Thursday, December 3, 2015

Iowa matters, for reasons that predate its existence.

Over at Politico magazine today, I have an extended take on why Iowa still matters in American politics, where it of course holds the first voting in the presidential nomination process.

The argument, powered by the American Nations model, is historical, ethnographic, and cultural. Iowa is the only state entirely dominated by the Midlands, the key "swing" region of American politics, and exhibits its proclivities and priorities in their most unadulterated form:

[The big reason] Iowa deserves to keep its spot as a American political capital: Despite being home to just 3 million people, about 2.9 million of whom are white, Iowa is the state most reflective of the nation’s most vital swing region—a culturally diverse, politically moderate swath of the country that transcends state boundaries and has proved decisive in American politics for the better part of two centuries.
Ever since the first Euro-American settlers poured into Iowa in the decades leading up to the Civil War, the state has been an ethnological mosaic, a place where cultural diversity was not only expected and tolerated, but where no one group was expected to dominate. In this way—neither an Anglo-Protestant-led “melting pot” (as in the New England-influenced northernmost tier of the country) nor hierarchical, post-plantation society like the lowland south—Iowa exemplifies a vital, often ignored, and politically consequential American regional culture that I call “the Midlands,” which is central to American presidential politics.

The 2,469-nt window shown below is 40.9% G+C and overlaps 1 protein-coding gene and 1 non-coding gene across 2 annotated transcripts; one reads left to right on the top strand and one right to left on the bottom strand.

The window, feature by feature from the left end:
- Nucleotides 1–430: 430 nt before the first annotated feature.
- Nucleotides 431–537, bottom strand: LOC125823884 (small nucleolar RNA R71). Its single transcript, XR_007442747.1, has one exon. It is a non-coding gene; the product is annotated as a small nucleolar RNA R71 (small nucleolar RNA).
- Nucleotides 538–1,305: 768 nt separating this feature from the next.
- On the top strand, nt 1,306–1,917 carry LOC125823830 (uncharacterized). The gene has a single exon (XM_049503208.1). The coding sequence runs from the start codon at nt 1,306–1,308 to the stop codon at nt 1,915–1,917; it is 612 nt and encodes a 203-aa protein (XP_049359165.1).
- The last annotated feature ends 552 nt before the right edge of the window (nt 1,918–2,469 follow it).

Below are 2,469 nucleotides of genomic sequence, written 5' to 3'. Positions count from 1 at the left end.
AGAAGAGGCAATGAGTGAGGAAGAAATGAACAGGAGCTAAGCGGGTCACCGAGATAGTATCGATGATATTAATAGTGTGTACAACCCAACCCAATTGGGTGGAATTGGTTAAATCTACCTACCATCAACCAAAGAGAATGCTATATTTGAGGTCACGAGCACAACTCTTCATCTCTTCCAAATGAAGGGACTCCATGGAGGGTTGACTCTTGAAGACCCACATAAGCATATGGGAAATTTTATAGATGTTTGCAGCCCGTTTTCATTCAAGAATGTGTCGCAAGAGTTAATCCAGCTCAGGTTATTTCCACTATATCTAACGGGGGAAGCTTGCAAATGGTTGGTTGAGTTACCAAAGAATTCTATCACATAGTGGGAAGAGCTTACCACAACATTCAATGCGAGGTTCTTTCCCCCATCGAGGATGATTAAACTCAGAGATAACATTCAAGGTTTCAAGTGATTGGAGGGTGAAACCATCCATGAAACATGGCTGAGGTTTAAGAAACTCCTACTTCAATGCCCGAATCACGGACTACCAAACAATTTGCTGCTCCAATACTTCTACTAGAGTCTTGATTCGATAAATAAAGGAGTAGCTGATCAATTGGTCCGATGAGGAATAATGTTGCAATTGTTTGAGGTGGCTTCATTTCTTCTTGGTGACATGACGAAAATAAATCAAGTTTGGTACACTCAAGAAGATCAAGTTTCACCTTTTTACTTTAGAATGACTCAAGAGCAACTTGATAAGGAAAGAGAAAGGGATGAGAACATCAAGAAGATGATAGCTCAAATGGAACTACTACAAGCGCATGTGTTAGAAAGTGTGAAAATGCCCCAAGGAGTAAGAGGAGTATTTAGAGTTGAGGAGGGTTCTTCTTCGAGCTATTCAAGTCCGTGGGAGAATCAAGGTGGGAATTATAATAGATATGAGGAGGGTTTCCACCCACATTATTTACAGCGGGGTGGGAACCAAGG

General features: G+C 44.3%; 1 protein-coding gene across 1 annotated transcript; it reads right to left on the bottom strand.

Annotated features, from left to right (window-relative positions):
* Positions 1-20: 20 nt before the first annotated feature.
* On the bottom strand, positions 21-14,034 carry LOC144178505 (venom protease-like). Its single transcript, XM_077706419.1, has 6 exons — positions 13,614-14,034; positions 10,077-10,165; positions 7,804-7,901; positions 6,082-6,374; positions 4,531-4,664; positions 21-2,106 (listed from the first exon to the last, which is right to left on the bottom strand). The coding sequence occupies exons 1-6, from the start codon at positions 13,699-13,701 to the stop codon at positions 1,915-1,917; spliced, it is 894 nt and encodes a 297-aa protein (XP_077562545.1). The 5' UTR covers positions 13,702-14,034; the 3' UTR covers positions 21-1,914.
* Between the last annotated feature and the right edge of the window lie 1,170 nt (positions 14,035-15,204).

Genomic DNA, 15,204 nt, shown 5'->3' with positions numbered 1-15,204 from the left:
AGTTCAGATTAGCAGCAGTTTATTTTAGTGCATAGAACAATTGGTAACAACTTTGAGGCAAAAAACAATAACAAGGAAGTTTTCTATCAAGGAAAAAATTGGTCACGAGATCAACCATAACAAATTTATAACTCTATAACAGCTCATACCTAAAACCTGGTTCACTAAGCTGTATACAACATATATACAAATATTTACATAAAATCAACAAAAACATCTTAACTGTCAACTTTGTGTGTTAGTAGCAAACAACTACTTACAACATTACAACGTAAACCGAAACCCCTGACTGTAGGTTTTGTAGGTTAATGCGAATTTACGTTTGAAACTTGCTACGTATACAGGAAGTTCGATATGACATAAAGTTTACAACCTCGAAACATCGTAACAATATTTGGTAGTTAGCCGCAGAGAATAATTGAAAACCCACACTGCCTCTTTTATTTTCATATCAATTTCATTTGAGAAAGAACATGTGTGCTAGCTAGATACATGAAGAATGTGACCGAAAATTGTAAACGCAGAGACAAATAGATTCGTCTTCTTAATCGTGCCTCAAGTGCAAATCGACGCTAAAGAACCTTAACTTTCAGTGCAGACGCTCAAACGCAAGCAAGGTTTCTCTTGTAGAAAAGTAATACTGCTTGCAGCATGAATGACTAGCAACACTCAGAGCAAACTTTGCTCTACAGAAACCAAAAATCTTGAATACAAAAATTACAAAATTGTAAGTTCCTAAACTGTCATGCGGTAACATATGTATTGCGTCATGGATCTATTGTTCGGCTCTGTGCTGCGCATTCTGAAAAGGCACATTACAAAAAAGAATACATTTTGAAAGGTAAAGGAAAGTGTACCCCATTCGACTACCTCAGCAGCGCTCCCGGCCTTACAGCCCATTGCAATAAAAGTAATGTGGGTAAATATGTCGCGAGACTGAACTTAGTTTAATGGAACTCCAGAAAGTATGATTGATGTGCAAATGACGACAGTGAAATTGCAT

I enjoyed reporting this piece, which took me across 800 miles of Iowa roads, occasioned delightful conversations with longtime Rep. Jim Leach, journalistic titans David Yepsen, and others, and even got me back to my grandfather's hometown -- Primghar in Obrien County -- for the first time in 36 years.

[Update, 12/4/15: Thanks to the Aspen Institute for placing the piece at the top of their Best Ideas of the Day list at Time.]

For those of you who may have just discovered the American Nations Map and want to know more, read this for a cogent summary or, if you’re really in a hurry, go here.

Wednesday, December 2, 2015

Canada approves oil exploration next to Georges Bank, entrance to Gulf of Maine

Canadian officials have granted Statoil an oil and gas exploration lease for a parcel immediately bordering on the Georges Bank exclusion zone and located at the mouth of the Northeast Channel, the primary oceanographic intake point for the Gulf of Maine.

As I reported in yesterday's Portland Press Herald, in a related development Shell Canada has begun actual drilling in its leases just to the east. BP Canada, which holds a lease for the next set of parcels, has applied to begin its own drilling.

For more background on the Gulf of Maine, its currents, and environmental challenges, consider reading the first part of "Mayday", our October 2015 series on these issues.